Yao N-J1, Chen WJ2,3,4, Hsieh W-S5, Lin C-H6, Tseng C-I2, Lin W-Y3, Kuo P-H3,7, Jeng S-F1,8
1National Taiwan University, School and Graduate Institute of Physical Therapy, Taipei, Taiwan, 2National Taiwan University, Genetic Epidemiology Core, Genetic Epidemiology Core, Center of Genomic Medicine, Taiwan, 3National Taiwan University, Institute of Epidemiology and Preventive Medicine, College of Public Health, Taipei, Taiwan, 4National Taiwan University Hospital, Department of Psychiatry, Taipei, Taiwan, 5National Taiwan University Hospital, Department of Pediatrics, Taipei, Taiwan, 6National Cheng Kung University, Department of Pediatrics, Tainan, Taiwan, 7National Taiwan University, Research Center for Genes, Environment and Human Health, Taipei, Taiwan, 8National Taiwan University Hospital, Physical Therapy Center, Taipei, Taiwan

Background: Previous studies have shown that dopamine-related genes are involved in neurotransmission in the nervous system of children with developmental disorders. Whether dopamine-related genes play a role in more common forms of developmental variation in preterm and term children remains unclear.

Purpose: This study aimed to examine the association of dopamine-related genes with mental and motor development, and the gene-environment interaction on development in preterm and term children from 6 to 36 months of age, and further replicate the findings in an independent sample.

Methods: The selection criteria for preterm children included birth weight 1,500 g, gestational age 37 weeks, and absence of congenital abnormality and severe neonatal diseases (e.g., hydrocephalus, periventricular leukomalacia, grade III-IV intraventricular hemorrhage, stage IV retinopathy of prematurity, necrotizing enterocolitis with colostomy, and severe cardiopulmonary disease requiring ventilator use at 44 weeks of post-menstrual age). A total of 201 preterm children and 111 term children were prospectively examined for their mental and motor development using the Bayley Scales of Infant Development - Second Edition at 6, 12, 18, 24, and 36 months of age, and buccal cell samples were collected for genotyping of 15 single-nucleotide polymorphisms (SNPs) including rs1800497, rs167771, rs27072, rs2550948, rs4818, rs4680, rs2075507, rs12843268, rs5905859, rs3027400, rs2235186, rs2235185, rs2072744, rs2239448, and rs3027407, which are located in five dopamine-related genes (DRD2, DRD3, DAT1, COMT and MAOA). An independent sample of 256 preterm children was used for replication. Mixed-effects models of longitudinal data using the intention-to-treat approach were used to analyze the repeated measures of each developmental outcome in relation to these SNPs in preterm and term children.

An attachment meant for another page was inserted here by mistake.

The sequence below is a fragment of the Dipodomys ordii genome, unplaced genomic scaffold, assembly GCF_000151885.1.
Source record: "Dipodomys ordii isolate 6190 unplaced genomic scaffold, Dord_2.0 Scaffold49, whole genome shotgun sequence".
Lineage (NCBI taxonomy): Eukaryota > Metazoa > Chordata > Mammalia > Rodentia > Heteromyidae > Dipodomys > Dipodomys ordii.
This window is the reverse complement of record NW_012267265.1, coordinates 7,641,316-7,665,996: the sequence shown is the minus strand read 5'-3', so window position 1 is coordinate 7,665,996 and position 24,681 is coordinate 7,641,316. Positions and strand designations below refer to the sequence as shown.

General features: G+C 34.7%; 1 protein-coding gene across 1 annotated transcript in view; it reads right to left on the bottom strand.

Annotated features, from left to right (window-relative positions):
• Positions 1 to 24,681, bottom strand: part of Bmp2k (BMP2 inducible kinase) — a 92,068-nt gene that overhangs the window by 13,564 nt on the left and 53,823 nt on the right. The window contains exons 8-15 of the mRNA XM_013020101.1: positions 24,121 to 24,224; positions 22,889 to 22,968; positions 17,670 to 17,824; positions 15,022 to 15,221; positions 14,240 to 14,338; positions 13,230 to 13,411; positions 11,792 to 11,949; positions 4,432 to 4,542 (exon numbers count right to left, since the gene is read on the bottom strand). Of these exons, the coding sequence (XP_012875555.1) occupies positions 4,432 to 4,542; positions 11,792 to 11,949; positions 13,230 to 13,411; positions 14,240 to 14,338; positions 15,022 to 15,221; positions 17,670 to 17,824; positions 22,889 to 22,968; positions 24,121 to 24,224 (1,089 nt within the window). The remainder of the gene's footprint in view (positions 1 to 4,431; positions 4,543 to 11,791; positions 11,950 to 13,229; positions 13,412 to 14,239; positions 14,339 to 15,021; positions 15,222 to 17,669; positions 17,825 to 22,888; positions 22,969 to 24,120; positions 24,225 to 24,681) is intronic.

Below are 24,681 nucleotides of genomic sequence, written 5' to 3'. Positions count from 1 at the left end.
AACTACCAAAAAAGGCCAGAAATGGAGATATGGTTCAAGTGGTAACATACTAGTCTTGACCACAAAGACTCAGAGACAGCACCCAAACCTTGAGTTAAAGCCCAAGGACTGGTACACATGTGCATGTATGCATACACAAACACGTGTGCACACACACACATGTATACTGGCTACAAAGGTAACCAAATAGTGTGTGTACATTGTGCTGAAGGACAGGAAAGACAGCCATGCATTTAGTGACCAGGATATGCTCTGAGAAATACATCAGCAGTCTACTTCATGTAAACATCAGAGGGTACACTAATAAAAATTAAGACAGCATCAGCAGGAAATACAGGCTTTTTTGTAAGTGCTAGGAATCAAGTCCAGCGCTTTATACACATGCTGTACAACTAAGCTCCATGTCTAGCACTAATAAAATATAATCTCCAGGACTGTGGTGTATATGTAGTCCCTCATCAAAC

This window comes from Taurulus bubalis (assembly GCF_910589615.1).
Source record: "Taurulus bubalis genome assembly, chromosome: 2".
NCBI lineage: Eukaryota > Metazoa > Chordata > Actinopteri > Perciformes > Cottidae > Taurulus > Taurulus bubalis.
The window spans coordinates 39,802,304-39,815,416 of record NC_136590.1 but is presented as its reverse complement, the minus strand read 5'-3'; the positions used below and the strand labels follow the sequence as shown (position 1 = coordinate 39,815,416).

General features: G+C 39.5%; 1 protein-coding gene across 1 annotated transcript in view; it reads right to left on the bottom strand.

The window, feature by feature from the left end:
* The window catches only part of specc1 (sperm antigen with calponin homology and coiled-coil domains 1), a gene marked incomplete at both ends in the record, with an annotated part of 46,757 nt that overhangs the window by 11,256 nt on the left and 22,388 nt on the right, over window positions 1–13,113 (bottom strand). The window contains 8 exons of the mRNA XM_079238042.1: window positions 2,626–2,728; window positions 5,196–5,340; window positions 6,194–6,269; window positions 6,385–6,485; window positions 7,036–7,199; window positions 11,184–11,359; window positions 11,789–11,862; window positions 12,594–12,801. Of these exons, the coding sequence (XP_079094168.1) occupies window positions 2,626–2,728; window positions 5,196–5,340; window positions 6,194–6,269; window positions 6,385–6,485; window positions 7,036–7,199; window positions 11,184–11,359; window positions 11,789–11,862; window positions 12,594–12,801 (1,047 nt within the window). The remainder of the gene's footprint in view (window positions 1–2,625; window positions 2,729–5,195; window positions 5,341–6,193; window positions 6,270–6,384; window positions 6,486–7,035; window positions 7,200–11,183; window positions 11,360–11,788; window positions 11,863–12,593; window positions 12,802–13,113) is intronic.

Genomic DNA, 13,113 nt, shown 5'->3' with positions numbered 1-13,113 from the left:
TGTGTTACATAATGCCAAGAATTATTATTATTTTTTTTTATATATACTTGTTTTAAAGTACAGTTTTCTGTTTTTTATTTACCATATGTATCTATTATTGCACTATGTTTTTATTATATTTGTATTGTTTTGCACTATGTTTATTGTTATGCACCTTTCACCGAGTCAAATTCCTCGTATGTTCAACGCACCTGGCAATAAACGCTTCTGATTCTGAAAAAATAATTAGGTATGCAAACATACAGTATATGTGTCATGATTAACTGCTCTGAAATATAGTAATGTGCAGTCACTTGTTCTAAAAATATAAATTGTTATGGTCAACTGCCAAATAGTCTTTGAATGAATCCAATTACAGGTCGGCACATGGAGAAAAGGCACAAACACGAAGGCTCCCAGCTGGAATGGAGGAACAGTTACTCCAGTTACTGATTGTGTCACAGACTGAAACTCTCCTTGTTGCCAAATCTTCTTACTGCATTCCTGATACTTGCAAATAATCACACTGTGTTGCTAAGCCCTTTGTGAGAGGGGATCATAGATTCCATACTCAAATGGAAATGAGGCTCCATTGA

Results: Because preterm children exhibited different age trends in development from those of term children, the analyses were stratified by preterm and term birth. Of the 15 SNPs of dopamine-related genes, only the 8 SNPs of the MAOA gene were significantly associated with the mental scores of preterm children after false discovery rate corrections, with rs2239448 as the tag being the most significant for main effect (p = 0.0031) and interaction with age trend (p 0.0001; largest effect size of 0.65 at 24 months). Similar findings for rs2239448 were replicated in the independent sample (p = 0.02 and 0.03, respectively). However, none of the SNPs were associated with the motor scores of preterm children and none were related to the mental or motor scores of term children.

Conclusion(s): The genetic variants of the MAOA gene appear to yield influence on the mental development from 6 to 36 months of age for preterm, but not term, children. Moreover, our findings for the MAOA rs2239448 were robustly replicated in an independent preterm sample.

Implications: Our results provide important insights into the understanding of genetic influences on development in preterm children. Future research is warranted to investigate whether the MAOA variants can identify preterm children who may benefit most from early intervention to improve mental outcome.

Keywords: Gene, Child development, Preterm infants

Funding acknowledgements: Supported by National Health Research Institutes (NHRI-EX101-10106PI), Ministry of Science and Technology (105-2314-B-002-017), and National Taiwan University Hospital (NTUH-98-S-1085), Taiwan.

Topic: Paediatrics; Mental health; Intellectual disability

Ethics approval required: Yes
Institution: National Taiwan University Hospital
Ethics committee: Medical ethics committee
Ethics number: Identifier on NCT00173108, NCT00946244, and NCT01807533

All authors, affiliations and abstracts have been published as submitted.

Back to the listing